Both those characteristics are in a sense tautological. But that is due in large part to their obviousness. And given the government's myopia on this score, it is necessary to state them in that form to show exactly why Yonan's connections with Hake did not associate Yonan with the State's Attorney's Office.

There is a sharp distinction between the Yonan-Hake association and the situations that have been held to present "associated with" relationships in the cases the government has cited. In Bright, for example, Bright operated a bail bond agency involved in bribing the county sheriff. Bright was held a person "associated with" the enterprise of the County Sheriff's Office, 630 F.2d at 830. In like fashion, the sheriff's bagman and payoff collectors in his corrupt scheme were held "associated with" the enterprise, id. at 831-34. Of course the goals of a county sheriff's office are not supposed to be corruption of justice. But the involvement of the head of the officethe sheriff himselfas bribe-taker made his goals those of his own office qua "enterprise." Thus Bright shared the purpose of the charged enterprise, though Bright's own purpose (and that of the entrepreneur himself, the sheriff) was to subvert the goal the enterprise should have had. And because Bright and his co-defendants worked for the man who directed and set the policy of the enterprise, they were related to the enterprise as a whole, at the management level.

Yonan's case is critically different. Here the State's Attorney's Office itself is not alleged to have been corrupt or to have had a corrupt goal. Quite to the contrary, Yonan's goal was to undermine the Office's the enterprise'sactual legitimate goals. Hake had (that is, pretended to have) a corrupt goal, but that was his own goal and not his employer's. Nor was Hake a policy-maker of the State's Attorney's Office as "enterprise." His own (feigned) corruption is not alleged to have infected anyone else. So Yonan was not associated through Hake with anyone but Hake.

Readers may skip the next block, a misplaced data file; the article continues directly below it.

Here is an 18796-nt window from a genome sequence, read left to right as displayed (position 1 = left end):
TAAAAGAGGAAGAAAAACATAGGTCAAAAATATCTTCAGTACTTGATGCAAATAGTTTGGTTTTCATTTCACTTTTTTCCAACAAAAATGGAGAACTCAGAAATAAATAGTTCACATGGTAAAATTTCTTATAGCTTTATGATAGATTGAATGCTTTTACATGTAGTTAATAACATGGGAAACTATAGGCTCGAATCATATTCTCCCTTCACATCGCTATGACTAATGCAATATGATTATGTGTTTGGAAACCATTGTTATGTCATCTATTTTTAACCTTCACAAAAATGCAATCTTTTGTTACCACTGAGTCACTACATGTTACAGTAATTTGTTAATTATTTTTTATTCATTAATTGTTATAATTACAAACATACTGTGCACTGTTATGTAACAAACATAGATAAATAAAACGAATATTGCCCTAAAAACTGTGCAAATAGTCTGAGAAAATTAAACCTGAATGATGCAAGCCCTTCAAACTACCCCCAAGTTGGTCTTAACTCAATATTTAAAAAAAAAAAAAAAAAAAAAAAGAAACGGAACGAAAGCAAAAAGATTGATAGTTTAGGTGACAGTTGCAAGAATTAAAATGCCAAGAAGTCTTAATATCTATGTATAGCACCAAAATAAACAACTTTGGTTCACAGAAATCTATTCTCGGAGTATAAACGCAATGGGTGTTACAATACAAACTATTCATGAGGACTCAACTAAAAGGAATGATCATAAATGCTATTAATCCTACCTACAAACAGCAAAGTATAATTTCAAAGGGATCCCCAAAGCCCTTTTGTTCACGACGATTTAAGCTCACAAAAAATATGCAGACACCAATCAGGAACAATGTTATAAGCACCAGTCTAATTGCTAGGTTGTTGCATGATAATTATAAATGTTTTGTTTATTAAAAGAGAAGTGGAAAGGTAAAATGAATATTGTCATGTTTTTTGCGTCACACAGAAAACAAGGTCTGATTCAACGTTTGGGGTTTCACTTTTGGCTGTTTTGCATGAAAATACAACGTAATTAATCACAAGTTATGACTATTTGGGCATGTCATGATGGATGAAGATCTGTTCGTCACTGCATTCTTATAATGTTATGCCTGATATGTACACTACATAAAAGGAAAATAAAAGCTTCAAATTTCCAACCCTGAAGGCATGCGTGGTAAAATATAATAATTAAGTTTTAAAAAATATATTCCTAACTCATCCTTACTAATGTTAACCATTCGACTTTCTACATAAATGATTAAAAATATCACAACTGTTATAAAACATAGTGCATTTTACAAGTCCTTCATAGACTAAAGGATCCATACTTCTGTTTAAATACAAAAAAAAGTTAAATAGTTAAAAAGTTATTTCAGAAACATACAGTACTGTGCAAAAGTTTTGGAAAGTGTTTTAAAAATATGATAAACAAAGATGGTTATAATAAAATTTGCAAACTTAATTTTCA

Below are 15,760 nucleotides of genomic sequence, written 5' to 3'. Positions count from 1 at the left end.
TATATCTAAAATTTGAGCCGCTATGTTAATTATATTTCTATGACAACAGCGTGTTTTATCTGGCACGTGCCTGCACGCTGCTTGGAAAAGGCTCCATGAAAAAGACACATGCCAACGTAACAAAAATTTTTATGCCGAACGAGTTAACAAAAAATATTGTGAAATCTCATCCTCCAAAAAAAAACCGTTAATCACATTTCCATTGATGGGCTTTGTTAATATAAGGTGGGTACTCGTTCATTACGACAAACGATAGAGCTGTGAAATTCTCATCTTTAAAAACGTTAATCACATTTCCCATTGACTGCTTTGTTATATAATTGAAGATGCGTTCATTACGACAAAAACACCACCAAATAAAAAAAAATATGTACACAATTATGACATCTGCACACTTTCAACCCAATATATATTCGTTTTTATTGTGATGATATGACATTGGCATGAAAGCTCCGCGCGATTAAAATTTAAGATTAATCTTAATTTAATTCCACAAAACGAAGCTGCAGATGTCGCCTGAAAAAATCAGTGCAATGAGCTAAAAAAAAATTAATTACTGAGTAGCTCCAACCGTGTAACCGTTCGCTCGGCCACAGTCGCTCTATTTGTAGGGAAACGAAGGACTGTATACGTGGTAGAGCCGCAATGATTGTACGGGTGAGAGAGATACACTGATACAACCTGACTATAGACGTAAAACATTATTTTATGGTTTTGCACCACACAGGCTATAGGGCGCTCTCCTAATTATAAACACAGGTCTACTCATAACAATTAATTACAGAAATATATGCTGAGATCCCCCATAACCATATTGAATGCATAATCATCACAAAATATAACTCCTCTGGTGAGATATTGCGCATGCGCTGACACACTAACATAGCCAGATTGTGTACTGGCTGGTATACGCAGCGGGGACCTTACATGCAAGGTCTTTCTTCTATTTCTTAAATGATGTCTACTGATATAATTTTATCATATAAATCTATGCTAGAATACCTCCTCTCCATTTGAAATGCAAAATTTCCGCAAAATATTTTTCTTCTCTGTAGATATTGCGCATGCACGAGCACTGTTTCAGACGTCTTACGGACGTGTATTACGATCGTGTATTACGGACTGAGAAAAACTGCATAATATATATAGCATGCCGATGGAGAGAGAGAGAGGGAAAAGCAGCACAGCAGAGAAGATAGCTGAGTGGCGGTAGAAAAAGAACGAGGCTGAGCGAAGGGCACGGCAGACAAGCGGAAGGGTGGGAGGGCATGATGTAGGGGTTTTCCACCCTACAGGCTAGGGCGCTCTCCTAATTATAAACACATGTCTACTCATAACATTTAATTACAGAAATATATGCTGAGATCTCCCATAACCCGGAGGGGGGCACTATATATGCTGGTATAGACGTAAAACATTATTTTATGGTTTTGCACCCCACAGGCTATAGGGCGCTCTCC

Forsythe and Lee Stoller Enterprises are analytically identical to Bright. In each case the goal of the enterprise identified in the indictmentin Forsythe a bail bond agency and in Lee Stoller Enterprises a county sheriff's officewas corrupt, though in a perfect world it would not have been. And in each case the defendantthe person associated with the enterprise shared that goal. In each case the defendant dealt with management-level people at the enterprise, so it could be said the defendant dealt with the enterprise as a whole, and not merely with a corrupt employee out to torpedo the enterprise's actual activities as set by its leader(s).

Finally, United States v. Starnes, 644 F.2d 673 (7th Cir.1981), cert. denied, 454 U.S. 826, 102 S. Ct. 116, 70 L. Ed. 2d 101 (1981), not cited by the parties, illustrates the same two principles in a context not involving official corruption. There Starnes, president of Tri-No Corporation, hired Roland to "torch" the building that housed Tri-No's operations. Our Court of Appeals focused its discussion principally on the question whether Roland, the arsonist, "participat[ed], directly or indirectly, in the conduct of the enterprise's affairs" by burning its headquarters, 644 F.2d at 679. But it is also clear (as it had to be for Roland's conviction) Roland was "associated with" Tri-No Corporation. Though Tri-No had been a legitimate business, its president had determined it was better off in cinders. Thus Roland shared the twisted goal that had been set for the enterprise, rather than working against it. Toward that end he dealt with the enterprise's policy-maker directlywith the enterprise as such, not (say) with a disgruntled shipping clerk whose purpose was revenge against Tri-No.

*886 All the cases thus reflect the sense (and common sense) that must be ascribed to the "associated with" concept in Section 1962(c).[9] And that sense, and common sense, are flouted by Count One. Hake was himself only an employee of the State's Attorney's Office. Even had he been corrupt (as Yonan allegedly believed him to be), an association with him was not an association with the State's Attorney's Office the "enterprise."[10] It was an association against that enterprise.